Is it trim… ming?

If you’re running Linux on a commodity SSD drive, you’ll want to know if TRIM is enabled.

Most of use are moving to SSDs for two reasons. First, SSDs are a lot faster than Hard Disk Drives (HDDs). Second, SSDs can potentially last longer than HDDs because SSDs have no moving parts to wear out, and don’t generate the kind of heat that’s the enemey of all electronics. SSDs are also immune to the effects of file fragmentation.

But SSDs do wear out. The individual cells where data is stored can only be written to/erased from a finite number of times. Modern SSDs are programmed to avoid unnecessary write/erase operations.

SSDs also differ from HDDs in that HDDs will usually directly overwrite blocks that the operating system has marked as invalid (for example, when data is deleted), but SSDs instead first re-allocate a block marked as invalid to a new location. Unless the SSD is told otherwise, the old data is not actually deleted and continues to take up space.

A discard request (implemented as the TRIM command on ATA devices, WRITE_SAME with UNMAP and UNMAP on SCSI devices) tells the SSD which blocks of data are no longer in use and can therefore be erased. This helps avoid costly re-allocations and therefore preserves the life of the drive.

Like most newer Linux distributions, Red Hat Enterprise Linux 6+ and corresponding Fedora releases support discard operations on compatible hardware.

To check on whether discard is supported on system disks, use the lsblk command:

[root@bigserv ~]# lsblk -D
NAME            DISC-ALN DISC-GRAN DISC-MAX DISC-ZERO
sda                    0      512B       2G         0
├─sda1                 0      512B       2G         0
└─sda2                 0      512B       2G         0
  ├─fedora-swap        0      512B       2G         0
  ├─fedora-root        0      512B       2G         0
  └─fedora-home        0      512B       2G         0
sdb                    0        0B       0B         0
└─sdb1                 0        0B       0B         0
  └─md0          1048576        1M       0B         0
    └─vg1-data         0        1M       0B         0
sdc                    0        0B       0B         0
└─sdc1                 0        0B       0B         0
  └─md0          1048576        1M       0B         0
    └─vg1-data         0        1M       0B         0
sdd                    0        0B       0B         0
└─sdd1                 0        0B       0B         0
  └─md0          1048576        1M       0B         0
    └─vg1-data         0        1M       0B         0

A non-zero value in the DISC-GRAN and DISC-MAX columns indicates that the O/S and device support discards. In the above example /dev/sda is a 64GB SSD boot drive, while sdb, sdc and sdd are 3 traditional mechanical disk drives in a RAID configuration. Note that LVM is being used on all partitions except for /boot (that’s /dev/sda1).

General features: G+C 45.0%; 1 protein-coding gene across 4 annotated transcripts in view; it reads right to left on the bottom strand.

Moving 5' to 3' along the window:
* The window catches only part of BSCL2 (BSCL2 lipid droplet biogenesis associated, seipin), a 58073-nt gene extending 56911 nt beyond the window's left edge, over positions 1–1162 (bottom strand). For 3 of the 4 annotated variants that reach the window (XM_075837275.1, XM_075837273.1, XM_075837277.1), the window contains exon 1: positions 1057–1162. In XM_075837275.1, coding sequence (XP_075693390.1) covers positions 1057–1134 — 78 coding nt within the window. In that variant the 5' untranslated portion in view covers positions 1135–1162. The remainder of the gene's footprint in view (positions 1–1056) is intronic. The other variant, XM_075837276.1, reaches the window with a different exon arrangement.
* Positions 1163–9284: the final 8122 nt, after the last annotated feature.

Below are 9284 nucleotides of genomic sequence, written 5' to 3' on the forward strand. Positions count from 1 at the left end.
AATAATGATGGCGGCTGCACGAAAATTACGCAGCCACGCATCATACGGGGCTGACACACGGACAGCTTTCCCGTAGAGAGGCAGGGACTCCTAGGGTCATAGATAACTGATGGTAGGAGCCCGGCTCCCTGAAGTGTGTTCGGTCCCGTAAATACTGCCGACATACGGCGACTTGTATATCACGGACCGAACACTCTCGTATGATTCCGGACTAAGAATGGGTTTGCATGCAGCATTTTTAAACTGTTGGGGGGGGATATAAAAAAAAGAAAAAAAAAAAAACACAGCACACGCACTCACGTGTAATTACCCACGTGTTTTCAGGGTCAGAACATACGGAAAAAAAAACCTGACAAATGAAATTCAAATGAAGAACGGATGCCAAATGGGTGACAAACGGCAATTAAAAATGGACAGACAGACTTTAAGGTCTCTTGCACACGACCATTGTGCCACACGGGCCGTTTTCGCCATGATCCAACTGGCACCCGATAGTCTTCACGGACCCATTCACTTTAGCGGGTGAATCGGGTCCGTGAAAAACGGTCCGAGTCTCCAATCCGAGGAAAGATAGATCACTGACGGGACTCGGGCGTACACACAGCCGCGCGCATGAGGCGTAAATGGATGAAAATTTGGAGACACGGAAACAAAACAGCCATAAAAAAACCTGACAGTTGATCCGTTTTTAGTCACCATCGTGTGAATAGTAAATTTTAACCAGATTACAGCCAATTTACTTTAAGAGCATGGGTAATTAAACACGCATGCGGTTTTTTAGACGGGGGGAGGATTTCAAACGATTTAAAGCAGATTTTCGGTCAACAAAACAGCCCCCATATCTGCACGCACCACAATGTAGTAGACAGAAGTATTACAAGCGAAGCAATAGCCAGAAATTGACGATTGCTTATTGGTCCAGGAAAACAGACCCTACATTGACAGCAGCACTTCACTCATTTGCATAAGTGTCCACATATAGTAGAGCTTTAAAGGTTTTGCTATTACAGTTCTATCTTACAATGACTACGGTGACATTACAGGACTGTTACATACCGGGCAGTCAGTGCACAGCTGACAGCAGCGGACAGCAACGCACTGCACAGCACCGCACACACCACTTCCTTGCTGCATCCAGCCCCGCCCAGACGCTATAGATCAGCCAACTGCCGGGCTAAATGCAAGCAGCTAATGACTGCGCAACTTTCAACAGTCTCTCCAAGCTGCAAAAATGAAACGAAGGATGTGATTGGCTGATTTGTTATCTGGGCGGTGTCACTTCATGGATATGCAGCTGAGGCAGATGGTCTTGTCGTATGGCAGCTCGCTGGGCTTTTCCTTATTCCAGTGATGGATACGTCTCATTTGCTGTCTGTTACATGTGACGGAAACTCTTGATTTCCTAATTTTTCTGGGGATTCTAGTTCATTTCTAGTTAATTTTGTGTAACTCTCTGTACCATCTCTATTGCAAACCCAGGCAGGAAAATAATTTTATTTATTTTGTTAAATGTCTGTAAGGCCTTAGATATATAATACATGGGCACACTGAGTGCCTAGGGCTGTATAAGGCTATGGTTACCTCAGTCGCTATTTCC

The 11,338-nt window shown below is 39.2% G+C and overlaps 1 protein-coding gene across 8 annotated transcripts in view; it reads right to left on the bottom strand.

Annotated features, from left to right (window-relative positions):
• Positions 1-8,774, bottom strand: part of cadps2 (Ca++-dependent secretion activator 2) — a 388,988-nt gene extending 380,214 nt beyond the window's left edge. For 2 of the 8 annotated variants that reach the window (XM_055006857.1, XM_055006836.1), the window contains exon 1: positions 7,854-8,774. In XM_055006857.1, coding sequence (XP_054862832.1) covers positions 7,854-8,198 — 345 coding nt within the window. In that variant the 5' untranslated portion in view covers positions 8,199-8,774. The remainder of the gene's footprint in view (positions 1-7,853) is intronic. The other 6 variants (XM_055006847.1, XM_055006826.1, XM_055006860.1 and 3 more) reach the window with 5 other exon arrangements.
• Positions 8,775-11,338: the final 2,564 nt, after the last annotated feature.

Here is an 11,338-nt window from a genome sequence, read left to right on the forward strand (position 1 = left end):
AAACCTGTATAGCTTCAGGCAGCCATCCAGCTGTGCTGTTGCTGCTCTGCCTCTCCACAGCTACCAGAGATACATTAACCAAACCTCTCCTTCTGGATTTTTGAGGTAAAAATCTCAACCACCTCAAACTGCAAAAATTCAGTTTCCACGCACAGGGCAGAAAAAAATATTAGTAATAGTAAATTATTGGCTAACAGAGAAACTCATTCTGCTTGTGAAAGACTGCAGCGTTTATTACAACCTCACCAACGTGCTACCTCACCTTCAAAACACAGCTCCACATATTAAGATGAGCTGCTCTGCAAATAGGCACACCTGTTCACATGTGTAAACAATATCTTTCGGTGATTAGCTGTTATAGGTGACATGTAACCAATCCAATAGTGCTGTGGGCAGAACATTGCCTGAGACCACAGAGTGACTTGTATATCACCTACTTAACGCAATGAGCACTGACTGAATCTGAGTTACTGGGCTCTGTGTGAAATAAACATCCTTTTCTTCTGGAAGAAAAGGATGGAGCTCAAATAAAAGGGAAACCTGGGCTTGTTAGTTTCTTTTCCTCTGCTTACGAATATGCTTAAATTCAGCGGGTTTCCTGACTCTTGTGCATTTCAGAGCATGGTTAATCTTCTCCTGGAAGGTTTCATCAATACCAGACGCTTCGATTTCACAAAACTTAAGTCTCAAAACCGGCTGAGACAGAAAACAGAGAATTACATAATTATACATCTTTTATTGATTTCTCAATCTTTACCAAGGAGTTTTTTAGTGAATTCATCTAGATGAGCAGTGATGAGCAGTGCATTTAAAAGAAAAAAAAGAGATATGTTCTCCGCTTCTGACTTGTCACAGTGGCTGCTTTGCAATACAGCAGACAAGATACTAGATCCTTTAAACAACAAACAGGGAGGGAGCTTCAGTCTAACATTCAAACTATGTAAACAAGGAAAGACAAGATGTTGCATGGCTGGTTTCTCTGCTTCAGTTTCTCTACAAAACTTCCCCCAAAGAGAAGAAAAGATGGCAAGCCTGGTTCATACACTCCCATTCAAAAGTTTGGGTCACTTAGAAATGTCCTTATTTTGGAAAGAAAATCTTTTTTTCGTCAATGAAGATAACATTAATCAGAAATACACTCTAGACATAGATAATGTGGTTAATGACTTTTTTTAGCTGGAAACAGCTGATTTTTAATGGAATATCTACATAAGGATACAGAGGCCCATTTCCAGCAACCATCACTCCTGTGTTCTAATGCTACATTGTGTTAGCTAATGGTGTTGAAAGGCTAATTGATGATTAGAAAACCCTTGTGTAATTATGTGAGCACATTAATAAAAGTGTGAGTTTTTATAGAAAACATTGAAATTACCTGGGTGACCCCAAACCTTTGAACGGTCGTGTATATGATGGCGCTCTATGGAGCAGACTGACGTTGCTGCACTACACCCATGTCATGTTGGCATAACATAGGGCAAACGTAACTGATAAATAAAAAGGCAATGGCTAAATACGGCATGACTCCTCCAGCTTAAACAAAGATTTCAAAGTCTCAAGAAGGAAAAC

In their latest Storage Administration Guide for the RHEL 7 Beta, Red Hat makes a distinction between “batch discard operations” and “online discard operations”. Batch operations are performed using the fstrim utililty, usually in a cron job. Online operations are done automatically as soon as a block is marked as invalid if the disk has been mounted using the special “discard” directive.

This is what it looks like when you run fstrim on an SSD after a few months in operation:

[root@bigserv ~]# fstrim -v /
/: 18 GiB (19294052352 bytes) trimmed

[root@bigserv ~]# fstrim -v /home
/home: 7.3 GiB (7793635328 bytes) trimmed

Red Hat (and many others) recommend using batch discard operations rather than online operations due both to compatibility issues with some hardware, and degraded performance when using the latter method (batch jobs can be scheduled to occur when no one is using the system). Here’s a nice blog post by Carlos Perez outlining one possible implementation.

A simple script to run out of /etc/cron.weekly, lifted from Carlos’s post:

#! /bin/sh
# /etc/cron.weekly/trimssd
for mount in / /boot /home; do
	fstrim $mount
done
This entry was posted in Hardware, System Administration on by .

About phil

My name is Phil Lembo. In my day job I’m an enterprise IT architect for a leading distribution and services company. The rest of my time I try to maintain a semi-normal family life in the suburbs of Raleigh, NC. E-mail me at philipATlembobrothersDOTcom. The opinions expressed here are entirely my own and not those of my employers, past, present or future (except where I quote others, who will need to accept responsibility for their own rants).